+
Don't come between this 4-yr-old and her favorite songs—and definitely don't sing them wrong

Everyone enjoys a cute kid video, but when a cute kid also exudes precociousness and personality, that's the stuff of viral delight.

Maliya Kabs is only four years old, but remember her name because if this car conversation with her dad is any indication, she's probably going to rule the world someday.

Not only can she say words in several different languages, but she can also sing and dance with more soul than most adults—and she can put her dad, Tay, in his place without the most adorable shade ever thrown.

In just two minutes, it's clear that this kiddo could command a room. She's not overbearing or disrespectful, she's just calmly and indisputably in charge of herself and everything in her orbit.


When she starts singing Selena—oh my. And When Tay sings the song wrong—she was just done. So hilarious.

Maliya Kabs SHOCKS dad with Spanish & Portuguesewww.youtube.com

The best part is that a four-year-old doesn't really know how funny they are. This isn't an act—it's just her being her fabulous self.

The Kabs family shares videos on social media, and if you enjoyed this car karaoke, you'll enjoy their others as well. The North London family is made up of husband and wife, Tay and Chan, and their three kids, Teija, Maliya, and TJ, and they share the vibrant joy of their loving family life with silly games, dance-offs and sing-offs, celebrations, and more.

Mali and Tay's car songs are a highlight, every time. Here they celebrated her fourth birthday with a fancy dress, a dance lesson for dad, and a surprise from mom and big sister:

MALIYA KABS TURNS 4 🎉🎉www.youtube.com

Their car videos go back all the way to when she was just a toddler singing "Baby Shark," and each one is as adorable as the next.

Check out this one from when she was three and she had to open the car door so she could dance properly:

AFROBEATS MAKES 3 YEAR OLD JUMP OUT THE CAR‼️www.youtube.com

Social media can be a mixed bag of awfulness and awesomeness, but the Kabs family is bringing nothing but awesome to it.

Their social media journey started off three years ago with Tay and Teija messing around in the car and making videos to send Chan at work to make her smile. Someone suggested they post it on Facebook, and after it racked up 100,000 views, they knew they had something and grabbed the opportunity.

Now Tay and Chan, who previously worked as an engineer and a cardiac technician, have made sharing their family life their full-time jobs, which they say allows them to spend more time with their kids.

"The best bits for us is to spending time together and working as a family," Chan told Mirror last month. "I think because we all do enjoy it so much, it's great to do something you love and spend time with your family. We're able to get really more involved in their life, whereas when you're working, nine to five, you can miss so much."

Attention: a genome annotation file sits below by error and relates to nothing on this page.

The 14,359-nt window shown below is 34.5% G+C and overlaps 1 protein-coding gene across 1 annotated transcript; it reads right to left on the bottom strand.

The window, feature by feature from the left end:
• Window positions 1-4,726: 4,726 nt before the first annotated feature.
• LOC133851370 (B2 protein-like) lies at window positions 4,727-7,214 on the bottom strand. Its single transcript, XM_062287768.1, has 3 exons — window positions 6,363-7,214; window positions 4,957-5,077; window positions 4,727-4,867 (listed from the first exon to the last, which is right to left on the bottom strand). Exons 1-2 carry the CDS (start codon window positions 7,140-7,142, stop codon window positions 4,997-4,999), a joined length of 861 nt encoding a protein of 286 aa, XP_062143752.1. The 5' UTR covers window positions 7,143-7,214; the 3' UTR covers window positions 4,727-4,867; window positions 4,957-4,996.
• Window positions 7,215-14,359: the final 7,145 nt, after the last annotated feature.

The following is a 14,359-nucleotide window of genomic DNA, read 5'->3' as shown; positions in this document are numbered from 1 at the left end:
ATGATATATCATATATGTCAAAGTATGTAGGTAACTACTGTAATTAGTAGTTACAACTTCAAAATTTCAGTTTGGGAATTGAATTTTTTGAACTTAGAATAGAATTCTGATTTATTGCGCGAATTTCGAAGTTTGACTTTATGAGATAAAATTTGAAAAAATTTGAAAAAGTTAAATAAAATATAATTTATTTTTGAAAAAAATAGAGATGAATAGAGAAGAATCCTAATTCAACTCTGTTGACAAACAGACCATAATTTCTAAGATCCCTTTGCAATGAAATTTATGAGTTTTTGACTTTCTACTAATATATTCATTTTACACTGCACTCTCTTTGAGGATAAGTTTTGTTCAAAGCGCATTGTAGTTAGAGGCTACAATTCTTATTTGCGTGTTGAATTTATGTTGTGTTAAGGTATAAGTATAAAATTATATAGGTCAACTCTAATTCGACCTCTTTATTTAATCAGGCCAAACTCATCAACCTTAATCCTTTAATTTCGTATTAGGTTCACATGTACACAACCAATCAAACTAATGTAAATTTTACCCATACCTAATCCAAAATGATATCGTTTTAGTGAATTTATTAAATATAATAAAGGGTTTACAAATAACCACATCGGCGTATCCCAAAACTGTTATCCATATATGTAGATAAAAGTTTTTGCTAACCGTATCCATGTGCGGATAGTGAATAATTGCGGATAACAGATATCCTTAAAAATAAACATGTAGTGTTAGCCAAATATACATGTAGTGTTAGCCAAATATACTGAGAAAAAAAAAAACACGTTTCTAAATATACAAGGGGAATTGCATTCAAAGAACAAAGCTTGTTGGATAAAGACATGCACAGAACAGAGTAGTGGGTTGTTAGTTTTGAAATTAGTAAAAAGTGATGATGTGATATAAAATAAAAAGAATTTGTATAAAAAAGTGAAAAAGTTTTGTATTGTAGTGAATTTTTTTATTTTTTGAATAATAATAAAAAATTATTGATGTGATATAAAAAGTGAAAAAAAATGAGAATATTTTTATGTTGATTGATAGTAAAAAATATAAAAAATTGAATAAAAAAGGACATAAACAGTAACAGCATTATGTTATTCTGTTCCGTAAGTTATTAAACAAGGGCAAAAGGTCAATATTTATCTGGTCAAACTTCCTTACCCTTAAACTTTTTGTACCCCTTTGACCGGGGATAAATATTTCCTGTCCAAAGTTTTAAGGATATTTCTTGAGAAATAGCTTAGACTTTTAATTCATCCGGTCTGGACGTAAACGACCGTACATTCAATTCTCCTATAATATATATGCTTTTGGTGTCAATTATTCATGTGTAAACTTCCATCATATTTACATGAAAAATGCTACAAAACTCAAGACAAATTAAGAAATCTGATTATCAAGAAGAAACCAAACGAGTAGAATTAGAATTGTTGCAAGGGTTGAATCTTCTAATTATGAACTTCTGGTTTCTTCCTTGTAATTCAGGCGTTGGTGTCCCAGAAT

The Kabs Family is definitely a channel to check out if you could use a little more delight in your life. You can follow them on YouTube, Instagram, and TikTok.

A breastfeeding mother's experience at Vienna's Schoenbrunn Zoo is touching people's hearts—but not without a fair amount of controversy.

Gemma Copeland shared her story on Facebook, which was then picked up by the Facebook page Boobie Babies. Photos show the mom breastfeeding her baby next to the window of the zoo's orangutan habitat, with a female orangutan sitting close to the glass, gazing at them.

"Today I got feeding support from the most unlikely of places, the most surreal moment of my life that had me in tears," Copeland wrote.

Keep ReadingShow less
Canva

Small actions lead to big movements.

Acts of kindness—we know they’re important not only for others, but for ourselves. They can contribute to a more positive community and help us feel more connected, happier even. But in our incessantly busy and hectic lives, performing good deeds can feel like an unattainable goal. Or perhaps we equate generosity with monetary contribution, which can feel like an impossible task depending on a person’s financial situation.

Perhaps surprisingly, the main reason people don’t offer more acts of kindness is the fear of being misunderstood. That is, at least, according to The Kindness Test—an online questionnaire about being nice to others that more than 60,000 people from 144 countries completed. It does make sense—having your good intentions be viewed as an awkward source of discomfort is not exactly fun for either party.

However, the results of The Kindness Test also indicated those fears were perhaps unfounded. The most common words people used were "happy," "grateful," "loved," "relieved" and "pleased" to describe their feelings after receiving kindness. Less than 1% of people said they felt embarrassed, according to the BBC.


Keep ReadingShow less

She's enjoying the big benefits of some simple life hacks.

James Clear’s landmark book “Atomic Habits: An Easy & Proven Way to Build Good Habits & Break Bad Ones” has sold more than 9 million copies worldwide. The book is incredibly popular because it has a simple message that can help everyone. We can develop habits that increase our productivity and success by making small changes to our daily routines.

"It is so easy to overestimate the importance of one defining moment and underestimate the value of making small improvements on a daily basis,” James Clear writes. “It is only when looking back 2 or 5 or 10 years later that the value of good habits and the cost of bad ones becomes strikingly apparent.”

His work proves that we don’t need to move mountains to improve ourselves, just get 1% better every day.

Most of us are reluctant to change because breaking old habits and starting new ones can be hard. However, there are a lot of incredibly easy habits we can develop that can add up to monumental changes.

Keep ReadingShow less